Arctic Monkeys, Favourite Worst Nightmare
Download: Arctic Monkeys - "Brianstorm"
Download: Arctic Monkeys - "Do Me A Favour"
Download: Arctic Monkeys - "Fluorescent Adolescent" (Live at Melkweg 2007)
Favourite Worst Nightmare (Domino, 2007)
With their first album, the Mercury-prize winning, hyped to the heavens, fastest-selling UK debut album of all time, Whatever People Say I Am, That's What I'm Not , the Arctic Monkeys came off like a tribute band who actually learned a thing or two from the band that they tried to emulate. In this case, the band being emulated is the Buzzcocks. Like the Buzzcocks, the Arctic Monkeys wrote snarky little poppy and punky (but not pop-punk, thank Regis) about the travails of English youth seeking the almighty Good Time.
But now the lads are older, if not necessairly wiser, and they find themselves in the unenviable position of recording a follow-up to a record which caused magazines like New Musical Express to declare the Arctic Monkeys the New Musical Emmanuels. It's no surprise that Favourite Worst Nightmare is more mature than its predecessor. What is surprising though is how much more mature it is, musically speaking, and how in other places, the Monkeys become even more snarky and the bratty than they were on Whatever .
The result is a record that is more varied and rewarding than the first one, but still has some faults - namely, the too-clever-for-their-own-good lyrics. Though its the best song on the album, the combination of "Flourescent" and "Adolescent" should make you want to vomit in terror.
The album begins with its weakest tracks, four rock songs that all sound like some weird, and probably unintended, combination of "Gel" by Collective Soul and any theme to a 60s-era tv show about espianoge. "Brianstorm" (grrrr! stupid puns) is tight and snappy, without a doubt, but its pummeling drums and minor-key riffing fail to distinguish themselves from any of the best tracks off of Whatever . Ditto for "Teddy Picker," "D is For Dangerous" and "Balaclava." Though these songs all have individual virtues, the good parts of those songs (danceable beats, catchy riffs) do not necessairly add up to a satisfying sum.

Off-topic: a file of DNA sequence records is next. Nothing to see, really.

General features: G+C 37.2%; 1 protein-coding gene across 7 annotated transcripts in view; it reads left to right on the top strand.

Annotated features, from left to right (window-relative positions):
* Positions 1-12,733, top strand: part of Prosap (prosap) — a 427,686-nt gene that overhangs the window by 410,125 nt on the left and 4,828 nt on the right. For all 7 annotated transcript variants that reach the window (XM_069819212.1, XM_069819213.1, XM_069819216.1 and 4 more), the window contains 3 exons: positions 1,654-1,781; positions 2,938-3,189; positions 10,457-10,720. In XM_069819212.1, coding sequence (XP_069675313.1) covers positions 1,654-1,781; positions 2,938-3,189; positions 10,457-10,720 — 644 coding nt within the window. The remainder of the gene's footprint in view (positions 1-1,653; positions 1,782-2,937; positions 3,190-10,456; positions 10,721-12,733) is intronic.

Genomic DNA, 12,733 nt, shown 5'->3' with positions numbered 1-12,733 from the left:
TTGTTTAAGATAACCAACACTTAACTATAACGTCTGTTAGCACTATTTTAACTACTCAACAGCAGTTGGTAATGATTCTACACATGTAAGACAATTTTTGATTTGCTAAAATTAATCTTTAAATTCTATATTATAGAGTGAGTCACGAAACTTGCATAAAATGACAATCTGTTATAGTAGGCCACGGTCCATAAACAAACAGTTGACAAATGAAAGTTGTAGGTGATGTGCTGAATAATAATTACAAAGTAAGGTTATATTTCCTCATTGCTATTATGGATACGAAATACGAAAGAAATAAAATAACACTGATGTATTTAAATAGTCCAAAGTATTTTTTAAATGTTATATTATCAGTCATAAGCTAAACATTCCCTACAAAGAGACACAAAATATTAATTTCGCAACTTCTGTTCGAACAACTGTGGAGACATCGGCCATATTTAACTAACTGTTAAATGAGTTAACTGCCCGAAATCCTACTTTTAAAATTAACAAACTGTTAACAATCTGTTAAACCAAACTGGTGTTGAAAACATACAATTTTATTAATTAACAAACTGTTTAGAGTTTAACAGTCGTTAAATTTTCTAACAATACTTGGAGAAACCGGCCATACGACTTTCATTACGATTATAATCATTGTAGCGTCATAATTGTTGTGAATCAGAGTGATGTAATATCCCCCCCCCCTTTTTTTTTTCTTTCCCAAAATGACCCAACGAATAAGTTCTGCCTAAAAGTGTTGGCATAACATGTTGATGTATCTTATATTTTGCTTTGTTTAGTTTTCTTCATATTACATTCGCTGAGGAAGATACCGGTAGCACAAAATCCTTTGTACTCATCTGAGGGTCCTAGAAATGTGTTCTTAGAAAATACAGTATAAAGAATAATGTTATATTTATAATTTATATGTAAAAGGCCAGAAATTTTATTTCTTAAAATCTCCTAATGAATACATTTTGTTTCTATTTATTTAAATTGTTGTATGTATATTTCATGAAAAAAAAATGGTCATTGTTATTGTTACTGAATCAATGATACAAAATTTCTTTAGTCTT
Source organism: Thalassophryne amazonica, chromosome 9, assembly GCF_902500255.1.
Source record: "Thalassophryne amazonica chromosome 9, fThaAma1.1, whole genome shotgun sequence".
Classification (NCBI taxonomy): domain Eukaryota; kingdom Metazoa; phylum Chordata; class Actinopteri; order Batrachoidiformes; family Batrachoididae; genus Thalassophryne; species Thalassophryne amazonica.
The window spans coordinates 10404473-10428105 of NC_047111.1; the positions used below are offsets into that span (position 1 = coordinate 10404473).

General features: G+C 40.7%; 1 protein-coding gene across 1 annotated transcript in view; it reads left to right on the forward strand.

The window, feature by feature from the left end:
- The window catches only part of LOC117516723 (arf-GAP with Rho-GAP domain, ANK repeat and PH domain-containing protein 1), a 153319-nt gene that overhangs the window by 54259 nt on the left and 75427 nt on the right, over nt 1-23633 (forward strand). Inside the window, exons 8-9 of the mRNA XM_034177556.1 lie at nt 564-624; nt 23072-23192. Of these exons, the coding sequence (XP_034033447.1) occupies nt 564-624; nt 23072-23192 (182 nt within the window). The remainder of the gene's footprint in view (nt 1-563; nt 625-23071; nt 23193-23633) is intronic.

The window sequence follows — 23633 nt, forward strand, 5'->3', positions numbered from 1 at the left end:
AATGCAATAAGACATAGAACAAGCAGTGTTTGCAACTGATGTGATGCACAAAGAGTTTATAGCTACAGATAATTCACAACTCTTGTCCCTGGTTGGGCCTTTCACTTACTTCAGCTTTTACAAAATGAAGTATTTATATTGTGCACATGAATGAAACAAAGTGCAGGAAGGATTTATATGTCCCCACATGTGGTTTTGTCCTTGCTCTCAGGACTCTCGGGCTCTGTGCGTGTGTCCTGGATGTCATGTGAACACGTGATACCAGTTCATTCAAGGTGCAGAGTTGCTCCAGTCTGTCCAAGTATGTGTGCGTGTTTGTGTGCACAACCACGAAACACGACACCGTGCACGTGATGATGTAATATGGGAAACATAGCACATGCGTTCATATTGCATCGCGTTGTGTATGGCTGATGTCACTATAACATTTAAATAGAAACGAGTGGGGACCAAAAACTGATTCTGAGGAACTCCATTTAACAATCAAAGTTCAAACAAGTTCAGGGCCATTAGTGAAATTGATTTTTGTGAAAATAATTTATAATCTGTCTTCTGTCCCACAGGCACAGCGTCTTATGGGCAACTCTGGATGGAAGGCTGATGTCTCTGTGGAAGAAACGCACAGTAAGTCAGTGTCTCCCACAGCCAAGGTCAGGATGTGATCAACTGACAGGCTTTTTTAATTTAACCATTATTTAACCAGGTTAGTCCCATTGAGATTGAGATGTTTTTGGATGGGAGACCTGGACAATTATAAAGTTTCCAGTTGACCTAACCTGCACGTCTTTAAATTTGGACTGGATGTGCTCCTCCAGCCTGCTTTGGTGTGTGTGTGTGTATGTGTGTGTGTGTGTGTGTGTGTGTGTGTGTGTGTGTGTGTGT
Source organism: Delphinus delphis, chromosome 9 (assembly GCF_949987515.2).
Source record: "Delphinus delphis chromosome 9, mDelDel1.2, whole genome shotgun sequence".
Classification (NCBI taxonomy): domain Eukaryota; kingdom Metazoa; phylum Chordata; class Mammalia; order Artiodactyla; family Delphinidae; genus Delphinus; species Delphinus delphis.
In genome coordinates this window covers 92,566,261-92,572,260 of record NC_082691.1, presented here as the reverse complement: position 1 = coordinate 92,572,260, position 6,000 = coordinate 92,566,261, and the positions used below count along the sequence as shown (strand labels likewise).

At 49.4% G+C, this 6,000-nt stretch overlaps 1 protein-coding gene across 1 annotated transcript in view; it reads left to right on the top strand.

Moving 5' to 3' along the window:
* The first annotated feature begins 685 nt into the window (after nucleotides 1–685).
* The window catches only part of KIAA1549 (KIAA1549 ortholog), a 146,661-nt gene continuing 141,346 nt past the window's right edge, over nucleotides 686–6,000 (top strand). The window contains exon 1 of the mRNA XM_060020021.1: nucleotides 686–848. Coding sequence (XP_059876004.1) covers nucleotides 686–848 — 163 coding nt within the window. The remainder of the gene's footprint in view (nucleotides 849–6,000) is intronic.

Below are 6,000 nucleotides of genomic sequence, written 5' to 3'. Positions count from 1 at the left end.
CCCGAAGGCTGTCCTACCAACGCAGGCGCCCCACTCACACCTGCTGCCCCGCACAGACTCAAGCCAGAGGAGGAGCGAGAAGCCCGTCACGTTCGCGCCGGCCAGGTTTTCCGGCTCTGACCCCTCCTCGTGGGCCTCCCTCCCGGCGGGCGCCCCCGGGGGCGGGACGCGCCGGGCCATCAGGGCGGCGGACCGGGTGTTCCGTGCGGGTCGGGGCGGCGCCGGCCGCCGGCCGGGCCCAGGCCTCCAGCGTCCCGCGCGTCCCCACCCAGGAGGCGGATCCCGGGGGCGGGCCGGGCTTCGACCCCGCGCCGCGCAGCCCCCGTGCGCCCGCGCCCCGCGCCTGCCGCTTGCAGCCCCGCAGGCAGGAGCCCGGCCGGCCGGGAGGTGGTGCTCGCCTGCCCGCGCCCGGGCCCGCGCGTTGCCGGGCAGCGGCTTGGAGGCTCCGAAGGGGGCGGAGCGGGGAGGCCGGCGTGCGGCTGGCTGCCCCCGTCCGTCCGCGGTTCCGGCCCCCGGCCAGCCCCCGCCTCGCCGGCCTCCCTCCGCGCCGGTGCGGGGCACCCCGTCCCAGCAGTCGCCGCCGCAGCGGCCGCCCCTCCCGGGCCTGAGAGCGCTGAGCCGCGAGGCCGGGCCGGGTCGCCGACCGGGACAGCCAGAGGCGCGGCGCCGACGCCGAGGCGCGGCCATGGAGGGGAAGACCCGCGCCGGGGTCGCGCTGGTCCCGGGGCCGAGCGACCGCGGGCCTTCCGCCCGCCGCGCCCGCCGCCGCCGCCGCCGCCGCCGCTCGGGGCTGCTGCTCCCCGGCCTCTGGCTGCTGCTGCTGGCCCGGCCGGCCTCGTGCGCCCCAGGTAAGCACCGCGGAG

However, what these songs do prove is that singer Alex Turner has a second life as a crooner/lounge singer if he so chooses it. That laid-back, introspective quality proves itself to be the band's strongest asset when the band takes its sonic depatures - namely on "Flourescent Adolescent," "Only Ones Who Know" and, especially, "Do Me A Favour."
That last song is the best song on Favourite Worst Nightmare , and, time permitting, maybe the best song Arctic Monkeys have written. It's certainly the best song they've done in terms of lyrics. The song's refrain - "Do me a Favour/and tell me to go away/Do me a favour/and stop asking me questions" - is either a portrait of a devestating break-up or an insight into the psychology of a band dealing with instant fame.
Meanwhile, "Flourescent Adolescent" sounds like a hybrid between girl-group pop and the bleary-eyed still-drunk-at-3am rock of the first two Strokes records - it basically is the soundtrack to the calm, fatalistic regret one has after a hot and heavy night out on the town. "Only Ones Who Know" is also a surprisingly stark ballad which does a solid job relating the fact that the Monkeys are maturing musically.
After that peak, the album plateaus with more songs with meat-and-potatoes riffs that start to sound the same after a while, but still are eminently listenable. Overall, Favourite Worst Nightmare is like a party with participants who still want to continue the celebration, but also realize that the night will soon come to an end, and that it's time to wind things down a bit and reflect on the night's events. It may not be time to go home, but we can't stay at the party either. Fortunately, the Arctic Monkeys recognized that fact as well, and have made an decent album which many will blast before, and after, they themselves get blasted.